The Schoenstatt Shrine in Vallendar, Germany is where the Catholic spiritual Schoenstatt Movement originated. The Shrine is dedicated to Mary as the Mother Thrice Admirable, Queen, and Victress of Schoenstatt, and was founded by Father Joseph Kentenich in 1914 with cooperation from the Pallotine Seminary. The shrine itself is a small white chapel with a hand-carved wooden altar and pews, as well as stained glass and symbolic art revering Mary.
Father Kentenich originally renovated the small cemetery chapel on the site to serve as a chapel for the boys who attended the Pallotine Seminary high school. He began the Schoenstatt Movement in part because he wished for the boys to have deeper spiritual awareness in the midst of the horrors of the First World War. His goal was to inspire them to help the chapel grow as a site of Catholic Marian spirituality for the people of Germany and the rest of the world.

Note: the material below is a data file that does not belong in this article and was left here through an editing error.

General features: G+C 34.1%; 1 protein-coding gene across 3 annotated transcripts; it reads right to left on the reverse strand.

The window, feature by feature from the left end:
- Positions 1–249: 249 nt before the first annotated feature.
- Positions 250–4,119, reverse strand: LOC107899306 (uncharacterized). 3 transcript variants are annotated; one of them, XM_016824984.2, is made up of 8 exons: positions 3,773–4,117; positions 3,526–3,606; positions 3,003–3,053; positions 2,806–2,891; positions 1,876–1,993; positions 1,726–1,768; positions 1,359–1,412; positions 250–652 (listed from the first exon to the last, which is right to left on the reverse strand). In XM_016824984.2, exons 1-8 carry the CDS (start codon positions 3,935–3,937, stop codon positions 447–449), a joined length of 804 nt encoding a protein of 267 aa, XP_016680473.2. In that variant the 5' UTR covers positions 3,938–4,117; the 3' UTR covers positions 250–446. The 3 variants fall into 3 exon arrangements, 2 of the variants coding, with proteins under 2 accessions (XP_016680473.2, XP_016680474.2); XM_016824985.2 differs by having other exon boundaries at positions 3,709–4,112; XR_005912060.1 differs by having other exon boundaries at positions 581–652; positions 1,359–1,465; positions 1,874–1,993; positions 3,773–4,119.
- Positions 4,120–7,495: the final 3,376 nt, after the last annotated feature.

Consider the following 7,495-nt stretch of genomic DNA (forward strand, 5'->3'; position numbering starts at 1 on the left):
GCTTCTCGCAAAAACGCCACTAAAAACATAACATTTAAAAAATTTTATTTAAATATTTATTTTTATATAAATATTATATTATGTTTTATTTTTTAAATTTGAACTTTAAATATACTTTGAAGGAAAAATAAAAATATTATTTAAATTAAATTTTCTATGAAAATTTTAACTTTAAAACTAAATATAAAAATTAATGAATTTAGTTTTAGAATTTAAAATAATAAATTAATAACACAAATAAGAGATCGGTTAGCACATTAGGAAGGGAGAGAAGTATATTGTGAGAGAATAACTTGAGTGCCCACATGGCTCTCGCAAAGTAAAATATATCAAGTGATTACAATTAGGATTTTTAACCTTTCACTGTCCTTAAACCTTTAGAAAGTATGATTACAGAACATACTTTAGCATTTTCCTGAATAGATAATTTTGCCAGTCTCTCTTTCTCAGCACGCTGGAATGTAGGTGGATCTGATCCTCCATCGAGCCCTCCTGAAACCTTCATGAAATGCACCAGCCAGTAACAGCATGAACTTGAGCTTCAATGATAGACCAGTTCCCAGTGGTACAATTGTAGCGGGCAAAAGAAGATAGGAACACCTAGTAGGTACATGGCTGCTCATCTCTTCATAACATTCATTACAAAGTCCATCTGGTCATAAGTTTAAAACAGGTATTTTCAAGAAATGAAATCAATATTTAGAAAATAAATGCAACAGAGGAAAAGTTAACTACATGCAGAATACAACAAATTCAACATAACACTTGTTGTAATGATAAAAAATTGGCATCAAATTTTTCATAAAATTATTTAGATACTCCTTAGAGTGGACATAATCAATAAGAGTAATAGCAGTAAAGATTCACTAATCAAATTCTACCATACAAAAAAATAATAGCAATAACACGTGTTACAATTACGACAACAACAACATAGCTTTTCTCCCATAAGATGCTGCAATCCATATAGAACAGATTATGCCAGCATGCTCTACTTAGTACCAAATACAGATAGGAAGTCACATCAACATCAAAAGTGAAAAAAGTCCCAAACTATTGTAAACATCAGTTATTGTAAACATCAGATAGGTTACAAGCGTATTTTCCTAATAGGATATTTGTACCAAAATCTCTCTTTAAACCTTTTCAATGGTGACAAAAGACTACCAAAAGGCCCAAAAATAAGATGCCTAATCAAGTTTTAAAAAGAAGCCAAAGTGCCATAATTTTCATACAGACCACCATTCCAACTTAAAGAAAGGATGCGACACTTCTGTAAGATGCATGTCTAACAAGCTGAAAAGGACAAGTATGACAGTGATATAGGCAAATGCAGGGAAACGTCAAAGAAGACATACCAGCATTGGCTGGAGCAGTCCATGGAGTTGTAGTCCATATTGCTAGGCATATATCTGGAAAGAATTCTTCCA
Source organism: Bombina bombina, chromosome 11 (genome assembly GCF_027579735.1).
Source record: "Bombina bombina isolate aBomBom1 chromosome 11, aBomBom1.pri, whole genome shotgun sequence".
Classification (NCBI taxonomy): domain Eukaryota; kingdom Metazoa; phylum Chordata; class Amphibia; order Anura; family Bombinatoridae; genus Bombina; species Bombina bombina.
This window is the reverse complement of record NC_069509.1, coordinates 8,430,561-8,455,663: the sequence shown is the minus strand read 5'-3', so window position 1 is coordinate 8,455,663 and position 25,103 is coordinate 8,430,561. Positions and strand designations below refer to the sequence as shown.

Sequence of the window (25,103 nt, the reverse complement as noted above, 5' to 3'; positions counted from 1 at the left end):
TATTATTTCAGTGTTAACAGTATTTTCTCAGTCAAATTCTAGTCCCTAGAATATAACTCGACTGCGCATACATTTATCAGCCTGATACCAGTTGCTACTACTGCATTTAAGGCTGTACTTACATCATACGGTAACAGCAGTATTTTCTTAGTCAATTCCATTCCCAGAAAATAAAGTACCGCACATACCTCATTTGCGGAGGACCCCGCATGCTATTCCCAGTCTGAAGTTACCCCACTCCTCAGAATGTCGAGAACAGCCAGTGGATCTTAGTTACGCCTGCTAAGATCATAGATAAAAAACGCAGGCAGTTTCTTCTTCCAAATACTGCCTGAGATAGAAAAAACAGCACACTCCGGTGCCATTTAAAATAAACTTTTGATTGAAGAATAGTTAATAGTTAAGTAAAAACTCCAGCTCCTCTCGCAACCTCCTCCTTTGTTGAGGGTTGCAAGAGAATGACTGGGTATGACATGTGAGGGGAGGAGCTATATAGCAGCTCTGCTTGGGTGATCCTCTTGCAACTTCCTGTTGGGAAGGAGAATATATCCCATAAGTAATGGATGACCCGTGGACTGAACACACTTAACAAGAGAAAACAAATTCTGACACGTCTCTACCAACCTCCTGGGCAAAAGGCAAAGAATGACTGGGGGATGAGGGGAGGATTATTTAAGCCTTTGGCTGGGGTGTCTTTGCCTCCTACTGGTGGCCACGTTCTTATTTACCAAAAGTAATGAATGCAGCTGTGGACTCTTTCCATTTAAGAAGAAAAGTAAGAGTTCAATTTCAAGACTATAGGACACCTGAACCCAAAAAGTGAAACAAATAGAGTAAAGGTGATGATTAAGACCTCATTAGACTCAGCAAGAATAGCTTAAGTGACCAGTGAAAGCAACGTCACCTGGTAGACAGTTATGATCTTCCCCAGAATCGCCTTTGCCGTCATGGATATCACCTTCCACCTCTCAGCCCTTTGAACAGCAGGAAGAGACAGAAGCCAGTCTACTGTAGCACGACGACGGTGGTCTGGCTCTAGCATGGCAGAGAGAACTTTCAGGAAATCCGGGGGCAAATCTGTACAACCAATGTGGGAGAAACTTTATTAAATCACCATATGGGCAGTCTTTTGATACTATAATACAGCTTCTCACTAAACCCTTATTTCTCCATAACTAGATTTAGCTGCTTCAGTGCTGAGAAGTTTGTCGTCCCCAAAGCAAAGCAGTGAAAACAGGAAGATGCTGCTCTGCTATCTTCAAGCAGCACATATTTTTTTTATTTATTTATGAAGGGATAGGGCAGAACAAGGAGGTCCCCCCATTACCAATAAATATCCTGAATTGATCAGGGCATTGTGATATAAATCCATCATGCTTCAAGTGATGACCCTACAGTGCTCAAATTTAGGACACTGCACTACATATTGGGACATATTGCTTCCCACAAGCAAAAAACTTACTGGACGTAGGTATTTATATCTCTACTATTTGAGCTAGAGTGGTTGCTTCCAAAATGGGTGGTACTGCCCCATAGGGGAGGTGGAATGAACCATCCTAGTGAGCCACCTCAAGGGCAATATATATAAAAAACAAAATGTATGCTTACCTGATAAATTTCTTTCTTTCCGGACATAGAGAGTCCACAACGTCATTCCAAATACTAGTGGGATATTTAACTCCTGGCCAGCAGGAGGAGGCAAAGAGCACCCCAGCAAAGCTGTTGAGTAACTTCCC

The Second World War interrupted Father Kentenich's work at the Shrine; during that time, he became a prisoner at Dachau. There, he spread the word about Schoenstatt among the prisoners. Throughout the 20th century and into the 21st century, replicas of the original shrine, known as Daughter Shrines, sprang up throughout the world. Smaller communities, known as Wayside Shrines, also began to grow as the movement gained followers.
Members of the Schoenstatt Movement seek deep relationships with Jesus through knowledge and understanding of Mary. They also try to strengthen their relationships with Mary and Jesus through their daily lives. In addition to their devotion to Mary, Schoenstatt pilgrims seek spiritual and moral growth through prayer, contemplation and community.